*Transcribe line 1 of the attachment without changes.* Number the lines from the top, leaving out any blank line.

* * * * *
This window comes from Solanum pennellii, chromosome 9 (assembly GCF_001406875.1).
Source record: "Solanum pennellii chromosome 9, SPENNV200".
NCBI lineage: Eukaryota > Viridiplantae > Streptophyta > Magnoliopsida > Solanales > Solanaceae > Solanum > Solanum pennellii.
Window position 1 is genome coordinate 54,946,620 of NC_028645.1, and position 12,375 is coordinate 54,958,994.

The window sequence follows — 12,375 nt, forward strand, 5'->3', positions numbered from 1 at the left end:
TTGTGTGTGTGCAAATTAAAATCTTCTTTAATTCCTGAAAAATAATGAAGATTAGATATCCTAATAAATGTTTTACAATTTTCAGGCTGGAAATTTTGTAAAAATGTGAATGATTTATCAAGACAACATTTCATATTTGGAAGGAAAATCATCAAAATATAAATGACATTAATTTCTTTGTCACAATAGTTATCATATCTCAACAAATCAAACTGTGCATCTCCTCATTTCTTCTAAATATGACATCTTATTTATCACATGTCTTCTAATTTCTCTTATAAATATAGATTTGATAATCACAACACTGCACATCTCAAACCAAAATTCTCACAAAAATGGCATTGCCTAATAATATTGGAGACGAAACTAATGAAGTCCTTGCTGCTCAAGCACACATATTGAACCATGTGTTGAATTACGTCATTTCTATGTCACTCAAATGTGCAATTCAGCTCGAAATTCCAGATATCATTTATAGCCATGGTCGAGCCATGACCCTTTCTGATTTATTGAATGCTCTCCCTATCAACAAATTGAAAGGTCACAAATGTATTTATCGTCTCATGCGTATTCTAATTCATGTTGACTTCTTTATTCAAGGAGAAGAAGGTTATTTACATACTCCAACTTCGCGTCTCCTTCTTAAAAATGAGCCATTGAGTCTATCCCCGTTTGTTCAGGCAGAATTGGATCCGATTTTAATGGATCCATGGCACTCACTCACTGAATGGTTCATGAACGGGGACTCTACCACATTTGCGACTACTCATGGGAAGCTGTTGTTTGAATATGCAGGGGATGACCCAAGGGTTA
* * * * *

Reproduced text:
This window comes from Solanum pennellii, chromosome 9 (assembly GCF_001406875.1).